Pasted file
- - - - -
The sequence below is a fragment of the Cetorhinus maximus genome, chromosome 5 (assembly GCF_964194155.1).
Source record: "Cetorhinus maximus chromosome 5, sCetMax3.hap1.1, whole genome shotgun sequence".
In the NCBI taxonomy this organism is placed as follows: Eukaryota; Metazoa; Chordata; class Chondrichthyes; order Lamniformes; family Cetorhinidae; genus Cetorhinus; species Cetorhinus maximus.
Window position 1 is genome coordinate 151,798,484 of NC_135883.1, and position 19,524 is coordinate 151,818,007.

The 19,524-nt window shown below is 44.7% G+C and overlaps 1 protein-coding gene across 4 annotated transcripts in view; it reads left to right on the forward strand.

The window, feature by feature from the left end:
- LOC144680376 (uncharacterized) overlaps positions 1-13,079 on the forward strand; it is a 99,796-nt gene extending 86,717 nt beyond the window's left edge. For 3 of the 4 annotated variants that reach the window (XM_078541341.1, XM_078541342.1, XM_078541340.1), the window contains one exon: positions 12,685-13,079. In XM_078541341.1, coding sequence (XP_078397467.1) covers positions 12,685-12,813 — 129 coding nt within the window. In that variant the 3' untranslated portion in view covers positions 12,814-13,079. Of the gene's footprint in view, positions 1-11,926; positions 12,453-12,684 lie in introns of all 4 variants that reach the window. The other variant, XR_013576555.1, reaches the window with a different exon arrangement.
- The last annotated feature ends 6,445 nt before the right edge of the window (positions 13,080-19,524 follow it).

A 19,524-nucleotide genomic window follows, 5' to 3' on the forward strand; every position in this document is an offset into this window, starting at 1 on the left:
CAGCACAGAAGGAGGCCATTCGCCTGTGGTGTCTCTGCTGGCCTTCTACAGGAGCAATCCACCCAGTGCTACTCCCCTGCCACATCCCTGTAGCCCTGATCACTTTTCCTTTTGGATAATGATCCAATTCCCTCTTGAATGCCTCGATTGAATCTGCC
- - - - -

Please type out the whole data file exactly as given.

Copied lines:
The sequence below is a fragment of the Cetorhinus maximus genome, chromosome 5 (assembly GCF_964194155.1).
Source record: "Cetorhinus maximus chromosome 5, sCetMax3.hap1.1, whole genome shotgun sequence".
In the NCBI taxonomy this organism is placed as follows: Eukaryota; Metazoa; Chordata; class Chondrichthyes; order Lamniformes; family Cetorhinidae; genus Cetorhinus; species Cetorhinus maximus.
Window position 1 is genome coordinate 151,798,484 of NC_135883.1, and position 19,524 is coordinate 151,818,007.

The 19,524-nt window shown below is 44.7% G+C and overlaps 1 protein-coding gene across 4 annotated transcripts in view; it reads left to right on the forward strand.

The window, feature by feature from the left end:
- LOC144680376 (uncharacterized) overlaps positions 1-13,079 on the forward strand; it is a 99,796-nt gene extending 86,717 nt beyond the window's left edge. For 3 of the 4 annotated variants that reach the window (XM_078541341.1, XM_078541342.1, XM_078541340.1), the window contains one exon: positions 12,685-13,079. In XM_078541341.1, coding sequence (XP_078397467.1) covers positions 12,685-12,813 — 129 coding nt within the window. In that variant the 3' untranslated portion in view covers positions 12,814-13,079. Of the gene's footprint in view, positions 1-11,926; positions 12,453-12,684 lie in introns of all 4 variants that reach the window. The other variant, XR_013576555.1, reaches the window with a different exon arrangement.
- The last annotated feature ends 6,445 nt before the right edge of the window (positions 13,080-19,524 follow it).

A 19,524-nucleotide genomic window follows, 5' to 3' on the forward strand; every position in this document is an offset into this window, starting at 1 on the left:
CAGCACAGAAGGAGGCCATTCGCCTGTGGTGTCTCTGCTGGCCTTCTACAGGAGCAATCCACCCAGTGCTACTCCCCTGCCACATCCCTGTAGCCCTGATCACTTTTCCTTTTGGATAATGATCCAATTCCCTCTTGAATGCCTCGATTGAATCTGCC